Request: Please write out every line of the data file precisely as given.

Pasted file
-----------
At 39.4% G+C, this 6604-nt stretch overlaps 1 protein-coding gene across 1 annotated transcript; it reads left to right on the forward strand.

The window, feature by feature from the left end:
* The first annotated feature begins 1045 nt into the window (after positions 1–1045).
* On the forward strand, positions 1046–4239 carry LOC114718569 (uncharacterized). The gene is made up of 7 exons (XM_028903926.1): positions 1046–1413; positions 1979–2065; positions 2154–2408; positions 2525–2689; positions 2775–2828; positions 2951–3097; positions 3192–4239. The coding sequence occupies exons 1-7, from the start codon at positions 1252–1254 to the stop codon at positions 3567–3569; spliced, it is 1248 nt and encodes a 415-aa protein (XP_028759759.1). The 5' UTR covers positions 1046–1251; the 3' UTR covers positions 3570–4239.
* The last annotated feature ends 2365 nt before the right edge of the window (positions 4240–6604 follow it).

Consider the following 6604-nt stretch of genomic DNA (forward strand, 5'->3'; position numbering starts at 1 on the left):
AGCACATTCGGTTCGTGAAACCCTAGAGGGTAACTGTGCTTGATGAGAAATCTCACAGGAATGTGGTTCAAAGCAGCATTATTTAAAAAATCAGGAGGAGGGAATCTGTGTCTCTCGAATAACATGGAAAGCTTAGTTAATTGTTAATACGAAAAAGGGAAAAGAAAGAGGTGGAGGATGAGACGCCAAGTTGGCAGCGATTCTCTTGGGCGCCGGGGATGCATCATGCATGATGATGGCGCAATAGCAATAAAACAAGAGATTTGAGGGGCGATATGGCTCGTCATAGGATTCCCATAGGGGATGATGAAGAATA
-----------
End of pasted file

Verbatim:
At 39.4% G+C, this 6604-nt stretch overlaps 1 protein-coding gene across 1 annotated transcript; it reads left to right on the forward strand.

The window, feature by feature from the left end:
* The first annotated feature begins 1045 nt into the window (after positions 1–1045).
* On the forward strand, positions 1046–4239 carry LOC114718569 (uncharacterized). The gene is made up of 7 exons (XM_028903926.1): positions 1046–1413; positions 1979–2065; positions 2154–2408; positions 2525–2689; positions 2775–2828; positions 2951–3097; positions 3192–4239. The coding sequence occupies exons 1-7, from the start codon at positions 1252–1254 to the stop codon at positions 3567–3569; spliced, it is 1248 nt and encodes a 415-aa protein (XP_028759759.1). The 5' UTR covers positions 1046–1251; the 3' UTR covers positions 3570–4239.
* The last annotated feature ends 2365 nt before the right edge of the window (positions 4240–6604 follow it).

Consider the following 6604-nt stretch of genomic DNA (forward strand, 5'->3'; position numbering starts at 1 on the left):
AGCACATTCGGTTCGTGAAACCCTAGAGGGTAACTGTGCTTGATGAGAAATCTCACAGGAATGTGGTTCAAAGCAGCATTATTTAAAAAATCAGGAGGAGGGAATCTGTGTCTCTCGAATAACATGGAAAGCTTAGTTAATTGTTAATACGAAAAAGGGAAAAGAAAGAGGTGGAGGATGAGACGCCAAGTTGGCAGCGATTCTCTTGGGCGCCGGGGATGCATCATGCATGATGATGGCGCAATAGCAATAAAACAAGAGATTTGAGGGGCGATATGGCTCGTCATAGGATTCCCATAGGGGATGATGAAGAATA